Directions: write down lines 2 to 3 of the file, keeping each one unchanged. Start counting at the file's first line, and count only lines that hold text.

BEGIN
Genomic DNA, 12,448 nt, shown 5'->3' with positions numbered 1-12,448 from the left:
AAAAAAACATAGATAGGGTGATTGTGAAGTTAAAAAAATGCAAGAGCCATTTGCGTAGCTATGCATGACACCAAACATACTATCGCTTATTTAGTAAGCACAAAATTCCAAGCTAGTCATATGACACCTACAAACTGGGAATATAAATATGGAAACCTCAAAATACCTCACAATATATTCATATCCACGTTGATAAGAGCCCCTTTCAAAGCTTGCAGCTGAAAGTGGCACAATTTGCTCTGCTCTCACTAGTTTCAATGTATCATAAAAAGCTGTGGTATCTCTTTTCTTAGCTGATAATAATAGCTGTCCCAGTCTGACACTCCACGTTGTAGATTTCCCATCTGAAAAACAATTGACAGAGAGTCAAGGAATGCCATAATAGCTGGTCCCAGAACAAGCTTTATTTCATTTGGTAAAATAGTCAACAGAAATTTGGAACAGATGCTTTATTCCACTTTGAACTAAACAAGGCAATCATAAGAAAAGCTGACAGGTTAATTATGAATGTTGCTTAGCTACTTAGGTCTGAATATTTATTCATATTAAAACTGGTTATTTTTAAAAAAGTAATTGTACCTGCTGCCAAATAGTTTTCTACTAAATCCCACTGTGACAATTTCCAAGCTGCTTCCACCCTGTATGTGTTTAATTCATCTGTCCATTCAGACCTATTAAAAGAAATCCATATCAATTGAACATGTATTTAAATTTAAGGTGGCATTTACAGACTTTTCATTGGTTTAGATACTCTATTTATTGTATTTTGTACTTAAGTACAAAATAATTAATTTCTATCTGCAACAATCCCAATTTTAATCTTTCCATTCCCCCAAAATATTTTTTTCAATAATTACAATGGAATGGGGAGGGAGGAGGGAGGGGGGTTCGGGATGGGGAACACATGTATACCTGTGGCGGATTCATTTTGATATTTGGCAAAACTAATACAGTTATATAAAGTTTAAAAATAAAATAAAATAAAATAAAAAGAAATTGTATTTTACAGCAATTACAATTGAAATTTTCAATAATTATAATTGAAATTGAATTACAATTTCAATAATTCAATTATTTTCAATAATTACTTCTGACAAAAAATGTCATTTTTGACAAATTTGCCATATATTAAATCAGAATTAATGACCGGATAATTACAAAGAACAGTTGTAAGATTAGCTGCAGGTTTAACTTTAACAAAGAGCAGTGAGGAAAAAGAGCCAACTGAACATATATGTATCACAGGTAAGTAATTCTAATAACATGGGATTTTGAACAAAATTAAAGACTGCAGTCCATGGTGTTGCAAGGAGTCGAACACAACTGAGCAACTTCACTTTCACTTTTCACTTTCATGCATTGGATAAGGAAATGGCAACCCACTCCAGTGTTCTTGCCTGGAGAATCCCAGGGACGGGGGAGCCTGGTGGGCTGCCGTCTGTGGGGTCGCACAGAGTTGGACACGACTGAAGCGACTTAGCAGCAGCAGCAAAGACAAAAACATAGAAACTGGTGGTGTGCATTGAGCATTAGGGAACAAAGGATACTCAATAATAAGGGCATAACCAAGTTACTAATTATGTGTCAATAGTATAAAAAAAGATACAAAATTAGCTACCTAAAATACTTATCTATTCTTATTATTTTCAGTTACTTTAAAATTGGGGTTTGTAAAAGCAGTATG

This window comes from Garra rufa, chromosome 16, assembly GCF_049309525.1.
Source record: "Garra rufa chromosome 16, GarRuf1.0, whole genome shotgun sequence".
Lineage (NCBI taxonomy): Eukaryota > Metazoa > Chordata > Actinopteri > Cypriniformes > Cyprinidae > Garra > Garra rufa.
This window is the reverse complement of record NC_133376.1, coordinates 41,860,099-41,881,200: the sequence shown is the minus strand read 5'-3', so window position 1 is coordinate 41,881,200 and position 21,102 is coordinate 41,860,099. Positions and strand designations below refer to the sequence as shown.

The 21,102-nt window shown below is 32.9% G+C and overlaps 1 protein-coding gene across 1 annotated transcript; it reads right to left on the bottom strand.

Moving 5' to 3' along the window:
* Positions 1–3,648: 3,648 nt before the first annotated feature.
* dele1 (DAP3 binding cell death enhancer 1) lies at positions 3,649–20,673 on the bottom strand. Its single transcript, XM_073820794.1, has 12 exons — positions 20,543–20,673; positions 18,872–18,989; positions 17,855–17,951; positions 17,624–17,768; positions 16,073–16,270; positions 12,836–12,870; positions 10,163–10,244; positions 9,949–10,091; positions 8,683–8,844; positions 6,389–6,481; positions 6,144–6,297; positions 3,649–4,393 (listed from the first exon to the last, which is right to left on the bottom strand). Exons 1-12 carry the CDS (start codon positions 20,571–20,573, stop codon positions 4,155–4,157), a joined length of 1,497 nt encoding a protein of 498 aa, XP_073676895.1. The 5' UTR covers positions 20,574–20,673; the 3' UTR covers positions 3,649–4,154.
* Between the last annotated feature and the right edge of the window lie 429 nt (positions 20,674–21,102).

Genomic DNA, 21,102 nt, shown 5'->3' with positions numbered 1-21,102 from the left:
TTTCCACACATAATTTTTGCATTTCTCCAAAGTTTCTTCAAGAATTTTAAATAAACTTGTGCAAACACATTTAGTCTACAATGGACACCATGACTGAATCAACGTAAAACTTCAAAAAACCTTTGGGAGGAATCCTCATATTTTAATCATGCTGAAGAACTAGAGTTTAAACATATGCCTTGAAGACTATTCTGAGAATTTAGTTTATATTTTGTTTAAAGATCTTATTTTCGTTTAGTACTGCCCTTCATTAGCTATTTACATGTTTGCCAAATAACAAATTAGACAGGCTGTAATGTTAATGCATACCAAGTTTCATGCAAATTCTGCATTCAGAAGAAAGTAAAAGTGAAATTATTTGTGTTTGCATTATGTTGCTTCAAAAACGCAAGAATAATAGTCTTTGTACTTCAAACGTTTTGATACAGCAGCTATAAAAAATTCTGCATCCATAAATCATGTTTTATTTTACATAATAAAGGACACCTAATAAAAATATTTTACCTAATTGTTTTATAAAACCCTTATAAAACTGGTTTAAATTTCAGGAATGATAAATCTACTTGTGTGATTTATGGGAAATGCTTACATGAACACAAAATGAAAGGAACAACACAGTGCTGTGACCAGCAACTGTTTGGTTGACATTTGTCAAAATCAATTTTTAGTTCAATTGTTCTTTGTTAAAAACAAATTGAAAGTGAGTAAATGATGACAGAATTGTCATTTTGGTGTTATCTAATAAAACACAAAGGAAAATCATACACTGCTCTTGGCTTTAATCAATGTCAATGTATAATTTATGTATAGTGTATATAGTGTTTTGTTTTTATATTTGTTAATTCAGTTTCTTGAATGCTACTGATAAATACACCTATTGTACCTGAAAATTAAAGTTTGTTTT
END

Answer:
AAAAAAACATAGATAGGGTGATTGTGAAGTTAAAAAAATGCAAGAGCCATTTGCGTAGCTATGCATGACACCAAACATACTATCGCTTATTTAGTAAGCACAAAATTCCAAGCTAGTCATATGACACCTACAAACTGGGAATATAAATATGGAAACCTCAAAATACCTCACAATATATTCATATCCACGTTGATAAGAGCCCCTTTCAAAGCTTGCAGCTGAAAGTGGCACAATTTGCTCTGCTCTCACTAGTTTCAATGTATCATAAAAAGCTGTGGTATCTCTTTTCTTAGCTGATAATAATAGCTGTCCCAGTCTGACACTCCACGTTGTAGATTTCCCATCTGAAAAACAATTGACAGAGAGTCAAGGAATGCCATAATAGCTGGTCCCAGAACAAGCTTTATTTCATTTGGTAAAATAGTCAACAGAAATTTGGAACAGATGCTTTATTCCACTTTGAACTAAACAAGGCAATCATAAGAAAAGCTGACAGGTTAATTATGAATGTTGCTTAGCTACTTAGGTCTGAATATTTATTCATATTAAAACTGGTTATTTTTAAAAAAGTAATTGTACCTGCTGCCAAATAGTTTTCTACTAAATCCCACTGTGACAATTTCCAAGCTGCTTCCACCCTGTATGTGTTTAATTCATCTGTCCATTCAGACCTATTAAAAGAAATCCATATCAATTGAACATGTATTTAAATTTAAGGTGGCATTTACAGACTTTTCATTGGTTTAGATACTCTATTTATTGTATTTTGTACTTAAGTACAAAATAATTAATTTCTATCTGCAACAATCCCAATTTTAATCTTTCCATTCCCCCAAAATATTTTTTTCAATAATTACAATGGAATGGGGAGGGAGGAGGGAGGGGGGTTCGGGATGGGGAACACATGTATACCTGTGGCGGATTCATTTTGATATTTGGCAAAACTAATACAGTTATATAAAGTTTAAAAATAAAATAAAATAAAATAAAAAGAAATTGTATTTTACAGCAATTACAATTGAAATTTTCAATAATTATAATTGAAATTGAATTACAATTTCAATAATTCAATTATTTTCAATAATTACTTCTGACAAAAAATGTCATTTTTGACAAATTTGCCATATATTAAATCAGAATTAATGACCGGATAATTACAAAGAACAGTTGTAAGATTAGCTGCAGGTTTAACTTTAACAAAGAGCAGTGAGGAAAAAGAGCCAACTGAACATATATGTATCACAGGTAAGTAATTCTAATAACATGGGATTTTGAACAAAATTAAAGACTGCAGTCCATGGTGTTGCAAGGAGTCGAACACAACTGAGCAACTTCACTTTCACTTTTCACTTTCATGCATTGGATAAGGAAATGGCAACCCACTCCAGTGTTCTTGCCTGGAGAATCCCAGGGACGGGGGAGCCTGGTGGGCTGCCGTCTGTGGGGTCGCACAGAGTTGGACACGACTGAAGCGACTTAGCAGCAGCAGCAAAGACAAAAACATAGAAACTGGTGGTGTGCATTGAGCATTAGGGAACAAAGGATACTCAATAATAAGGGCATAACCAAGTTACTAATTATGTGTCAATAGTATAAAAAAAGATACAAAATTAGCTACCTAAAATACTTATCTATTCTTATTATTTTCAGTTACTTTAAAATTGGGGTTTGTAAAAGCAGTATG

This window comes from Garra rufa, chromosome 16, assembly GCF_049309525.1.